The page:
Sunday, December 9, 2012

The French Bakery

“I’d like a loaf of French bread,” I told the bakery clerk.
“We don’t have,” she said in uneven English.
“But your sign says ‘French Bakery’.  What French bakery doesn’t sell French bread?”
She shrugged.  “This one.”

Recently I discovered a French bakery in our neighborhood.  Formidable!  Yet another reason I loved Los Angeles: immigrants from over 150 countries had come to this city of dreams bringing their edible delicacies in tow.  With this local bakery now I could buy a delicious loaf of crusty bread while avoiding French clerks who didn’t care un peu about customer service. 

"Okay,” I said regrouping “how about some light and flaky croissants?”
“We have, but not flaky,” she said tapping the pastry display case at a croissant that was bigger than a bowling ball and twice as heavy.  Listening to her accent I determined she wasn’t French but Armenian.  I punted my plans for a Parisian breakfast.  Better to keep it simple, traditional.

“How about doughnuts?  Do you have those?”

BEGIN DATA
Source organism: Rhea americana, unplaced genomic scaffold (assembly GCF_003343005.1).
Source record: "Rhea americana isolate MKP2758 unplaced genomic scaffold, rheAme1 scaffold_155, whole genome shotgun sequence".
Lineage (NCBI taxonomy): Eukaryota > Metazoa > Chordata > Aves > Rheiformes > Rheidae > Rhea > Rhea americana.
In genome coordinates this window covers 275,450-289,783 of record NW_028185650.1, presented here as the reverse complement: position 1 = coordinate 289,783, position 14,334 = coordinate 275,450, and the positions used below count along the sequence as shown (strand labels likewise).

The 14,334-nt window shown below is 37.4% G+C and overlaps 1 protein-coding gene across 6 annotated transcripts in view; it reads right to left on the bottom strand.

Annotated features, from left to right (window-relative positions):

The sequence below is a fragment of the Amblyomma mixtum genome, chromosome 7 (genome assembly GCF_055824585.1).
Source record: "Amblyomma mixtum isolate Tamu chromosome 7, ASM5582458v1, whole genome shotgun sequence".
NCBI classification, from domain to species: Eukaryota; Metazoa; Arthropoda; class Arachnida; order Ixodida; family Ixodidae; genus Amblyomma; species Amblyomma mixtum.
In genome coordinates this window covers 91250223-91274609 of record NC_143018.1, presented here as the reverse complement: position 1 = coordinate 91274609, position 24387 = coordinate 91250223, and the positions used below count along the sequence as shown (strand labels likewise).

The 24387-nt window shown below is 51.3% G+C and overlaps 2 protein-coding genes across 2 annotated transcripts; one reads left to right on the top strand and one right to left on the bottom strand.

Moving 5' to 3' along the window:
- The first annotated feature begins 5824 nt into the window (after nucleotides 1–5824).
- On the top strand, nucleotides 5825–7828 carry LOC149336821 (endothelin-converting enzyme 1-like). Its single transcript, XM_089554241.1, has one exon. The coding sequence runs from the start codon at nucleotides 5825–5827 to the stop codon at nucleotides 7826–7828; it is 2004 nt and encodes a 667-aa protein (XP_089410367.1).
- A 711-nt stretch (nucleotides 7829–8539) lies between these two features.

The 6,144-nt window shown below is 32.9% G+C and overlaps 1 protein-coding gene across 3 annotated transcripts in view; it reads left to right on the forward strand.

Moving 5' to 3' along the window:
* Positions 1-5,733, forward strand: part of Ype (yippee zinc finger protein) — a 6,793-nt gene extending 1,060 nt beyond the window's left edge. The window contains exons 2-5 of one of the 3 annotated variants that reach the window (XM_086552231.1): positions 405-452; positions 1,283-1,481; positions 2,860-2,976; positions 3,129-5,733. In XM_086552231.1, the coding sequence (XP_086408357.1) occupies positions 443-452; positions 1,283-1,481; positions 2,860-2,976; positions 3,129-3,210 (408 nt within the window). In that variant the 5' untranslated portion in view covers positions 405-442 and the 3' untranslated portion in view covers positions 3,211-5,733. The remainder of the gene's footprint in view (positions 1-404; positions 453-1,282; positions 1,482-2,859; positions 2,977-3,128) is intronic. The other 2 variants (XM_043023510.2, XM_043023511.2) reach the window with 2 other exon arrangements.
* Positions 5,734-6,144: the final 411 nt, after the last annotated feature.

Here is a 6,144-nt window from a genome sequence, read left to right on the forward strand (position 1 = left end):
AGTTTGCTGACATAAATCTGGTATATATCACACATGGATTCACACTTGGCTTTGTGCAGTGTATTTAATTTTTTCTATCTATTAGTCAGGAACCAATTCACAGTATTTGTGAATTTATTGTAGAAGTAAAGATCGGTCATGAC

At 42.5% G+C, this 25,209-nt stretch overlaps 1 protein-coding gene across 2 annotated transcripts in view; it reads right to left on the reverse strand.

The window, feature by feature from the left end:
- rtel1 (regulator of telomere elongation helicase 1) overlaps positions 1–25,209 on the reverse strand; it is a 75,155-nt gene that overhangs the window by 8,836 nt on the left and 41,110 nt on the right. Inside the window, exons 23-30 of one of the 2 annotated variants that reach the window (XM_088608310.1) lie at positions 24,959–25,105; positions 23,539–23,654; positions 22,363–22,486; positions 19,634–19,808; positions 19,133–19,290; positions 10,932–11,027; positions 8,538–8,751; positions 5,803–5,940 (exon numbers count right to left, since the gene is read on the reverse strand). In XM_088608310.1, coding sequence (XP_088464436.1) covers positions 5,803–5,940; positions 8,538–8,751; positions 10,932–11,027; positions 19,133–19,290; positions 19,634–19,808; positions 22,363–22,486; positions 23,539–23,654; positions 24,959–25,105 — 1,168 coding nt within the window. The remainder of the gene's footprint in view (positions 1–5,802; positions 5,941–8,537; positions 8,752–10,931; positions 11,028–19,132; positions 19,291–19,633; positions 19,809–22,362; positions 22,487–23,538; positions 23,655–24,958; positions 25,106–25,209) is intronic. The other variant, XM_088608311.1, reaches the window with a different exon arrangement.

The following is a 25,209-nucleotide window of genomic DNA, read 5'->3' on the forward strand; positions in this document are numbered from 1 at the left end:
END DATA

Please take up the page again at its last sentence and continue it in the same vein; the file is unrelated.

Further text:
“No,” she said staring at me in silence.  Across the street I heard the church bells chime the hour, then they played Beethoven’s entire Fifth Symphony; once they’d stopped, my ears kept ringing.  But still she didn’t speak or try to sell me anything else.
“You must have doughnuts,” I persisted scanning the display case until I spotted a round pastry coated in powdered sugar.  “Look, that’s a doughnut.” 

“No, it’s bonchi.”
“It's Armenian deep fried, sweet bread filled with cream and covered in sugar,” she said being downright talkative.
That’s a doughnut!”
“No,” she shook her head “bonchi does not have hole.”

I bought one.  She was right—it didn’t have a hole.  But I was right, too—its taste was pure doughnut.

In L.A. you don’t have to go far to get immigrant attitude or a good doughnut.  But I’m still looking for a crusty loaf of bread.